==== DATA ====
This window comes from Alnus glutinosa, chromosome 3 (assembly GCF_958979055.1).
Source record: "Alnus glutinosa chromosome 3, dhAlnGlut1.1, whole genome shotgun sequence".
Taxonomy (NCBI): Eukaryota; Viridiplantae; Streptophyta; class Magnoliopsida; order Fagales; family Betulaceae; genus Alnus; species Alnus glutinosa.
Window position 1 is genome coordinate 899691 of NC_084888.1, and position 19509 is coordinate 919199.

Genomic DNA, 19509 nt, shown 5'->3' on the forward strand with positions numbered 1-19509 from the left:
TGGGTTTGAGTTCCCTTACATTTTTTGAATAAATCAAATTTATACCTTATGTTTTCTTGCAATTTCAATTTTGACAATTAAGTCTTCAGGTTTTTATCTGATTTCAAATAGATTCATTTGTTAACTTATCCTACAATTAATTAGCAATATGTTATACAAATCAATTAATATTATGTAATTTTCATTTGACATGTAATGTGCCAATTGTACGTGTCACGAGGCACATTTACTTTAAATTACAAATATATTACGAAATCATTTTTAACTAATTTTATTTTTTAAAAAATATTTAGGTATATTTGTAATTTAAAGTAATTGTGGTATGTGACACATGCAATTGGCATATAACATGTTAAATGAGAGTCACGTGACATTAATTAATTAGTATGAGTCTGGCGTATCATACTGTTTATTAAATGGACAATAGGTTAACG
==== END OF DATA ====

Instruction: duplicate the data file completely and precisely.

This window comes from Alnus glutinosa, chromosome 3 (assembly GCF_958979055.1).
Source record: "Alnus glutinosa chromosome 3, dhAlnGlut1.1, whole genome shotgun sequence".
Taxonomy (NCBI): Eukaryota; Viridiplantae; Streptophyta; class Magnoliopsida; order Fagales; family Betulaceae; genus Alnus; species Alnus glutinosa.
Window position 1 is genome coordinate 899691 of NC_084888.1, and position 19509 is coordinate 919199.

Genomic DNA, 19509 nt, shown 5'->3' on the forward strand with positions numbered 1-19509 from the left:
TGGGTTTGAGTTCCCTTACATTTTTTGAATAAATCAAATTTATACCTTATGTTTTCTTGCAATTTCAATTTTGACAATTAAGTCTTCAGGTTTTTATCTGATTTCAAATAGATTCATTTGTTAACTTATCCTACAATTAATTAGCAATATGTTATACAAATCAATTAATATTATGTAATTTTCATTTGACATGTAATGTGCCAATTGTACGTGTCACGAGGCACATTTACTTTAAATTACAAATATATTACGAAATCATTTTTAACTAATTTTATTTTTTAAAAAATATTTAGGTATATTTGTAATTTAAAGTAATTGTGGTATGTGACACATGCAATTGGCATATAACATGTTAAATGAGAGTCACGTGACATTAATTAATTAGTATGAGTCTGGCGTATCATACTGTTTATTAAATGGACAATAGGTTAACG